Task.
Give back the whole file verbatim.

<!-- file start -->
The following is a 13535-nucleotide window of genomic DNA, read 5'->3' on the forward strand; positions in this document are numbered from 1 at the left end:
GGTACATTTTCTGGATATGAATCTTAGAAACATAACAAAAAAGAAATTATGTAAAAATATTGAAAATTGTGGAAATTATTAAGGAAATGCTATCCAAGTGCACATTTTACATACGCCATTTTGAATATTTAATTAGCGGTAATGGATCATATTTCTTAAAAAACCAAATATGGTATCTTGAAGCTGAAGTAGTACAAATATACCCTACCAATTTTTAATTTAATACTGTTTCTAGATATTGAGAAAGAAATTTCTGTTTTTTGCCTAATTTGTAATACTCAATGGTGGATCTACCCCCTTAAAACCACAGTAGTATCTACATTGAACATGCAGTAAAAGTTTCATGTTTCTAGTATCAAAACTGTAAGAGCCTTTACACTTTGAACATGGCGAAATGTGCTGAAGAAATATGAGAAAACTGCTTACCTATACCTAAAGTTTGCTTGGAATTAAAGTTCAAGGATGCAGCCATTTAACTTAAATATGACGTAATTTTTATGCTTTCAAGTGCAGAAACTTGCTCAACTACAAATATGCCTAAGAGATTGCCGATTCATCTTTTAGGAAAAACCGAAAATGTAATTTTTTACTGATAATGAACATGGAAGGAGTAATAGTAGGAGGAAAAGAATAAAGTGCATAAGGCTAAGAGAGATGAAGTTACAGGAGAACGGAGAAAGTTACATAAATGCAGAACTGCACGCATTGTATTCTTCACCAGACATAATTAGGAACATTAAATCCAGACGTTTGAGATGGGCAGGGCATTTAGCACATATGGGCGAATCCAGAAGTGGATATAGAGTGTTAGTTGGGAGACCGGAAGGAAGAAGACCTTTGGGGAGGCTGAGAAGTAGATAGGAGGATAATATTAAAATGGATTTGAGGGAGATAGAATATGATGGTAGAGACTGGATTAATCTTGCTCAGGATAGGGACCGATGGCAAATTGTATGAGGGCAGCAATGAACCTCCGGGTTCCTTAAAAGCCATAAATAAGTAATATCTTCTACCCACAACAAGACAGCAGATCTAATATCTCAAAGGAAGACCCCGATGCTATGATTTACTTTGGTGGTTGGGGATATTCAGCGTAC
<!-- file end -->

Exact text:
The following is a 13535-nucleotide window of genomic DNA, read 5'->3' on the forward strand; positions in this document are numbered from 1 at the left end:
GGTACATTTTCTGGATATGAATCTTAGAAACATAACAAAAAAGAAATTATGTAAAAATATTGAAAATTGTGGAAATTATTAAGGAAATGCTATCCAAGTGCACATTTTACATACGCCATTTTGAATATTTAATTAGCGGTAATGGATCATATTTCTTAAAAAACCAAATATGGTATCTTGAAGCTGAAGTAGTACAAATATACCCTACCAATTTTTAATTTAATACTGTTTCTAGATATTGAGAAAGAAATTTCTGTTTTTTGCCTAATTTGTAATACTCAATGGTGGATCTACCCCCTTAAAACCACAGTAGTATCTACATTGAACATGCAGTAAAAGTTTCATGTTTCTAGTATCAAAACTGTAAGAGCCTTTACACTTTGAACATGGCGAAATGTGCTGAAGAAATATGAGAAAACTGCTTACCTATACCTAAAGTTTGCTTGGAATTAAAGTTCAAGGATGCAGCCATTTAACTTAAATATGACGTAATTTTTATGCTTTCAAGTGCAGAAACTTGCTCAACTACAAATATGCCTAAGAGATTGCCGATTCATCTTTTAGGAAAAACCGAAAATGTAATTTTTTACTGATAATGAACATGGAAGGAGTAATAGTAGGAGGAAAAGAATAAAGTGCATAAGGCTAAGAGAGATGAAGTTACAGGAGAACGGAGAAAGTTACATAAATGCAGAACTGCACGCATTGTATTCTTCACCAGACATAATTAGGAACATTAAATCCAGACGTTTGAGATGGGCAGGGCATTTAGCACATATGGGCGAATCCAGAAGTGGATATAGAGTGTTAGTTGGGAGACCGGAAGGAAGAAGACCTTTGGGGAGGCTGAGAAGTAGATAGGAGGATAATATTAAAATGGATTTGAGGGAGATAGAATATGATGGTAGAGACTGGATTAATCTTGCTCAGGATAGGGACCGATGGCAAATTGTATGAGGGCAGCAATGAACCTCCGGGTTCCTTAAAAGCCATAAATAAGTAATATCTTCTACCCACAACAAGACAGCAGATCTAATATCTCAAAGGAAGACCCCGATGCTATGATTTACTTTGGTGGTTGGGGATATTCAGCGTAC